This article originally appeared on the Center for Individualized Medicine blog on Oct. 15, 2018.
Article by Sharon Rosen
October is Breast Cancer Awareness Month, a time to reflect on new, individualized approaches to detecting and treating a cancer that affects 1 in 8 American women. Deborah Rhodes, M.D. and her Mayo Clinic colleagues are working to identify the best targeted screening tools and guidelines for women with a higher risk of developing breast cancer – those with dense breast tissue and those with an inherited genetic variation linked to the disease.
With support from the Center for Individualized Medicine, Dr. Rhodes and her colleagues have developed research to find the best way to screen for breast cancer in these populations, with the goal of detecting and treating the disease sooner.
“It’s critical to detect breast cancer early because survival is linked to tumor size at the time a patient is diagnosed. If we discover a tumor when it is less than one centimeter, that patient has over a 90 percent chance of surviving. That’s why we are evaluating how to use new imaging techniques and genetic tests to provide the best care for patients who are at higher risk of developing breast cancer.” – Deborah Rhodes, M.D.
“It’s critical to detect breast cancer early because survival is linked to tumor size at the time a patient is diagnosed. If we discover a tumor when it is less than one centimeter, that patient has over a 90 percent chance of surviving,” says Dr. Rhodes, a Mayo Clinic Breast Clinic physician. "That’s why we are evaluating how to use new imaging techniques and genetic tests to provide the best care for patients who are at higher risk of developing breast cancer.”
Evaluating screening tools for women with dense breast tissue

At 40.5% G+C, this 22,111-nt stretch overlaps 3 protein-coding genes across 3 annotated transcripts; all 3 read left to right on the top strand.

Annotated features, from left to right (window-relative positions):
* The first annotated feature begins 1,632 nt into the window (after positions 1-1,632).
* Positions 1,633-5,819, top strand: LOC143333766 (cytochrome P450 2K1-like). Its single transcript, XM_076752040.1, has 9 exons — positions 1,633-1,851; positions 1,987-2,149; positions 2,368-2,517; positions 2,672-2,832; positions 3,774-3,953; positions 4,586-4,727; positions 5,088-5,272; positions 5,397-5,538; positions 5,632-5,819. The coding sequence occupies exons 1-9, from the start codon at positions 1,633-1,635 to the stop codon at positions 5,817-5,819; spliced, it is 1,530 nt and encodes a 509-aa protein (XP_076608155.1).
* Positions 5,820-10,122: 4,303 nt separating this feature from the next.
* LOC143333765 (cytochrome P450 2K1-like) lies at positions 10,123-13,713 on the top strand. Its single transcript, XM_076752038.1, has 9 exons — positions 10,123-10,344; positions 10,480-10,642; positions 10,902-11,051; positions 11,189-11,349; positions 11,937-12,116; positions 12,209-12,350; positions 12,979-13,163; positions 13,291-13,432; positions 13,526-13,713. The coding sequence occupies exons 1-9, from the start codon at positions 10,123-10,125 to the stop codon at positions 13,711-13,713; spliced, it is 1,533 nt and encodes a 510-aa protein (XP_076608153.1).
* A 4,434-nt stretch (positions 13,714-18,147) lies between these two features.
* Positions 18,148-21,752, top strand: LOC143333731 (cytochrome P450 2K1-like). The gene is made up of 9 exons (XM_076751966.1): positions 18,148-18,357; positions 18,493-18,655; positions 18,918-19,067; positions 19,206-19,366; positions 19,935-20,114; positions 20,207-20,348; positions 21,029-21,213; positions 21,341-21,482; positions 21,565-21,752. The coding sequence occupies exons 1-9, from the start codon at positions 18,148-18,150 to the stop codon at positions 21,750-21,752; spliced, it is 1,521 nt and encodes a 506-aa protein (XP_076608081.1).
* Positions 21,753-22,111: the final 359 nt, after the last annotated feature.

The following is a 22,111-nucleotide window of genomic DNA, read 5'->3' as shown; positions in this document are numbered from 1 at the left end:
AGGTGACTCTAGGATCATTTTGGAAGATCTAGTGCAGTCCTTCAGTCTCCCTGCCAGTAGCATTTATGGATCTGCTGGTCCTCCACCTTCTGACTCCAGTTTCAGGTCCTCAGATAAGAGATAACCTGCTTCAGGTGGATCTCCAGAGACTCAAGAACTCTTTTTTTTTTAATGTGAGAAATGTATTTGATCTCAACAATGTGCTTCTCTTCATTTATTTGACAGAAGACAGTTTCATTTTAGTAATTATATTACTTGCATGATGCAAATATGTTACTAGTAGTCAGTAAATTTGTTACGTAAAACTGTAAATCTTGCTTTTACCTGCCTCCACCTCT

According to Dr. Rhodes, the 27.6 million women in the U.S. who have dense breast tissue may not be effectively screened with mammography alone. Many states have laws that require physicians to notify women if they have high breast density and how this affects breast cancer detection and risk.
As Dr. Rhodes explains, “We want to build awareness so that women understand that high breast density is the primary reason for missed or delayed breast cancer detection. Dense breast tissue can mask cancer tumors on mammography. Since high breast density increases a woman’s risk of developing breast cancer, it’s important that we find effective screening methods to identify the cancer early, when it is most treatable,” says Dr. Rhodes.
Since there are no consensus guidelines on how best to screen these patients, Dr. Rhodes and her colleagues are conducting a comprehensive evaluation of two screening approaches – 3-D mammograms and molecular breast imaging (MBI).
3-D mammograms have replaced 2-D mammograms as the standard screening tool in many centers. Research has shown that the main benefit of a 3-D mammogram is that it reduces the chance that a patient will be recalled for additional testing because of findings that are false positives and not due to cancer.